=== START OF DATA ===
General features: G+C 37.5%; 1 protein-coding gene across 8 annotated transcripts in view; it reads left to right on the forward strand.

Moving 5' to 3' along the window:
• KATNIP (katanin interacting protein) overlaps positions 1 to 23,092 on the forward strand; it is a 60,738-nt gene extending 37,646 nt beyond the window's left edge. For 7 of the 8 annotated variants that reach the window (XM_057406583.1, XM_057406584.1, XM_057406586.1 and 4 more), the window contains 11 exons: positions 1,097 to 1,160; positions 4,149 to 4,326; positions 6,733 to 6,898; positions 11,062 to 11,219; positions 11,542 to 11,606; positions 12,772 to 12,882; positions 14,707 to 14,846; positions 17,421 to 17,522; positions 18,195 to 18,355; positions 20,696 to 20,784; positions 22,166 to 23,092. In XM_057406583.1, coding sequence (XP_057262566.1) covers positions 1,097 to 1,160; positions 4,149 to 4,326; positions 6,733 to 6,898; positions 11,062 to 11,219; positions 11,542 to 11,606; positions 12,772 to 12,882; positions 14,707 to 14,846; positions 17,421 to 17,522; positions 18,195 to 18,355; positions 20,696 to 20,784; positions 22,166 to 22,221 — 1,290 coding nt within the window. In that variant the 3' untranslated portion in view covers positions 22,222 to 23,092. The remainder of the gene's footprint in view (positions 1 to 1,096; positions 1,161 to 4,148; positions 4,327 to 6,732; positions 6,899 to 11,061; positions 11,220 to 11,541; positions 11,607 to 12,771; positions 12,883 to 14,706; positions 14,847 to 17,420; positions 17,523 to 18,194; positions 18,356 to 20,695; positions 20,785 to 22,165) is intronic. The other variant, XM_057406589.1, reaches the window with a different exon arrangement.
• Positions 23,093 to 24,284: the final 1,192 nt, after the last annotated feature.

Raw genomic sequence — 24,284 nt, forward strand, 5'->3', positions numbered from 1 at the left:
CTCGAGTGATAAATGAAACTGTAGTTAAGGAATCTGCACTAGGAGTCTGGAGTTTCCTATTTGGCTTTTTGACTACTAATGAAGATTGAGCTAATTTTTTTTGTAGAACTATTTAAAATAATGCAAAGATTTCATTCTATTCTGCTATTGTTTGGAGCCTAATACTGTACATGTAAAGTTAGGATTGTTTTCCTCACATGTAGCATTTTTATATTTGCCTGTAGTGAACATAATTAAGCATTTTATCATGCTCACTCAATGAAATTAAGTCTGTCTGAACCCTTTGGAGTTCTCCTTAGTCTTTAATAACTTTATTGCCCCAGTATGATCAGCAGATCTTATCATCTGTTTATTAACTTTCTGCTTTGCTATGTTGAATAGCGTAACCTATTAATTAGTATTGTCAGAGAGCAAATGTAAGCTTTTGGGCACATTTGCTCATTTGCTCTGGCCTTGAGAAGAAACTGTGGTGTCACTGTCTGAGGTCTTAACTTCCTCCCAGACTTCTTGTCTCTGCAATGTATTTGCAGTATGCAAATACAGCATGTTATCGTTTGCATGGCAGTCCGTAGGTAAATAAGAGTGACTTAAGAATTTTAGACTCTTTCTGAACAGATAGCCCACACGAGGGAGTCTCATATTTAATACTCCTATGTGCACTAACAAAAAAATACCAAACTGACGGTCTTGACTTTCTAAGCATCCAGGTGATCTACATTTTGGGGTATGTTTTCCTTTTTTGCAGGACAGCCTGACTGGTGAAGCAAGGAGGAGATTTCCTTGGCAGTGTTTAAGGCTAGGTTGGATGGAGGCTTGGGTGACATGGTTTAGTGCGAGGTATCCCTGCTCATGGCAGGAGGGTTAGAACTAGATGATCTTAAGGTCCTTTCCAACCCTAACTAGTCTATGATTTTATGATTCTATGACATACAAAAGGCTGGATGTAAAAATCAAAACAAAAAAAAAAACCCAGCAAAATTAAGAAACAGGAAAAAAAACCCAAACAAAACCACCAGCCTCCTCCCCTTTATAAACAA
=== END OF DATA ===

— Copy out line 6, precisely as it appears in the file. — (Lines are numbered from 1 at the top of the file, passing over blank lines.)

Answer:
CTCGAGTGATAAATGAAACTGTAGTTAAGGAATCTGCACTAGGAGTCTGGAGTTTCCTATTTGGCTTTTTGACTACTAATGAAGATTGAGCTAATTTTTTTTGTAGAACTATTTAAAATAATGCAAAGATTTCATTCTATTCTGCTATTGTTTGGAGCCTAATACTGTACATGTAAAGTTAGGATTGTTTTCCTCACATGTAGCATTTTTATATTTGCCTGTAGTGAACATAATTAAGCATTTTATCATGCTCACTCAATGAAATTAAGTCTGTCTGAACCCTTTGGAGTTCTCCTTAGTCTTTAATAACTTTATTGCCCCAGTATGATCAGCAGATCTTATCATCTGTTTATTAACTTTCTGCTTTGCTATGTTGAATAGCGTAACCTATTAATTAGTATTGTCAGAGAGCAAATGTAAGCTTTTGGGCACATTTGCTCATTTGCTCTGGCCTTGAGAAGAAACTGTGGTGTCACTGTCTGAGGTCTTAACTTCCTCCCAGACTTCTTGTCTCTGCAATGTATTTGCAGTATGCAAATACAGCATGTTATCGTTTGCATGGCAGTCCGTAGGTAAATAAGAGTGACTTAAGAATTTTAGACTCTTTCTGAACAGATAGCCCACACGAGGGAGTCTCATATTTAATACTCCTATGTGCACTAACAAAAAAATACCAAACTGACGGTCTTGACTTTCTAAGCATCCAGGTGATCTACATTTTGGGGTATGTTTTCCTTTTTTGCAGGACAGCCTGACTGGTGAAGCAAGGAGGAGATTTCCTTGGCAGTGTTTAAGGCTAGGTTGGATGGAGGCTTGGGTGACATGGTTTAGTGCGAGGTATCCCTGCTCATGGCAGGAGGGTTAGAACTAGATGATCTTAAGGTCCTTTCCAACCCTAACTAGTCTATGATTTTATGATTCTATGACATACAAAAGGCTGGATGTAAAAATCAAAACAAAAAAAAAAACCCAGCAAAATTAAGAAACAGGAAAAAAAACCCAAACAAAACCACCAGCCTCCTCCCCTTTATAAACAA